Spring is here, a-suh-puh-ring is here.
    Life is skittles and life is beer.
    I think the loveliest time of the year is the spring.
    I do, don't you? 'Course you do.
    But there's one thing that makes spring complete for me,
    And makes every Sunday a treat for me.

    All the world seems in tune
    On a spring afternoon,
    When we're poisoning pigeons in the park.
    Every Sunday you'll see
    My sweetheart and me,
    As we poison the pigeons in the park.

    When they see us coming, the birdies all try an' hide,
    But they still go for peanuts when coated with cyanide.
    The sun's shining bright,
    Everything seems all right,
    When we're poisoning pigeons in the park.

    We've gained notoriety,
    And caused much anxiety
    In the Audubon Society
    With our games.
    They call it impiety
    And lack of propriety,
    And quite a variety
    Of unpleasant names.
    But it's not against any religion
    To want to dispose of a pigeon.

    So if Sunday you're free,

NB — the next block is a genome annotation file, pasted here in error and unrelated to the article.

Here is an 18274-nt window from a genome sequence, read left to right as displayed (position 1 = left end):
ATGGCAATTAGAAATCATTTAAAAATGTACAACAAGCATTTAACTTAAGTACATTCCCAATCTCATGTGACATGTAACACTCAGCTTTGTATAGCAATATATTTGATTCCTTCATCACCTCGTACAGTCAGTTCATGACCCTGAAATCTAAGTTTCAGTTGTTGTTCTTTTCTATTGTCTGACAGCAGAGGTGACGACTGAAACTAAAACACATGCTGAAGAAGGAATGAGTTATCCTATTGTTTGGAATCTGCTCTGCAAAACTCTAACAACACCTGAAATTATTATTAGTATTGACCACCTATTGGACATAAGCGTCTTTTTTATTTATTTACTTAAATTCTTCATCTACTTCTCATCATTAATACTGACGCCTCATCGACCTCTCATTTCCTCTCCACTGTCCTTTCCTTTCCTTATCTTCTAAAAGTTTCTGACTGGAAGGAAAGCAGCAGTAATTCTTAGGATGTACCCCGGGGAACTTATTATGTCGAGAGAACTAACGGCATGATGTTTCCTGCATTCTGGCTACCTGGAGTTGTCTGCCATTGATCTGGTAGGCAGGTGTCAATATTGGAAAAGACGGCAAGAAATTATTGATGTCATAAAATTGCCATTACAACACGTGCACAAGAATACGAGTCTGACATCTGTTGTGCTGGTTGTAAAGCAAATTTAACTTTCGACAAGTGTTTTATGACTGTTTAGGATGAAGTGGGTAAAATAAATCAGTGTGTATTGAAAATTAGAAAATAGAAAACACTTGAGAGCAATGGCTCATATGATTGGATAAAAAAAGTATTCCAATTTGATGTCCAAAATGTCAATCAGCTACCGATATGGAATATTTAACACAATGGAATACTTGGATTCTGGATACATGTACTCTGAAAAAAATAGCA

Why don't you come with me,
    And we'll poison the pigeons in the park.
    And maybe we'll do
    In a squirrel* or two,
    While we're poisoning pigeons in the park.

    We'll murder them all amid laughter and merriment,
    Except for the few we take home to experiment.
    My pulse will be quickenin'
    With each drop of strych'nine
    We feed to a pigeon.
    (It just takes a smidgin!)
    To poison a pigeon in the park.
     
  4. I hope this is a troll. What you are carefully implying is absolutely
    illegal and if you can be traced you will be prosecuted for animal
    cruelty.

    In fact, the RSPB is concerned about the dramatic decrease in house-
    sparrow populations and indeed here they have very noticeably declined,
    possibly due to the rise in magpie population; the magpies relish a
    sparrow chick for breakfast, lunch and dinner.
     
  5. Anders F

    Anders F Guest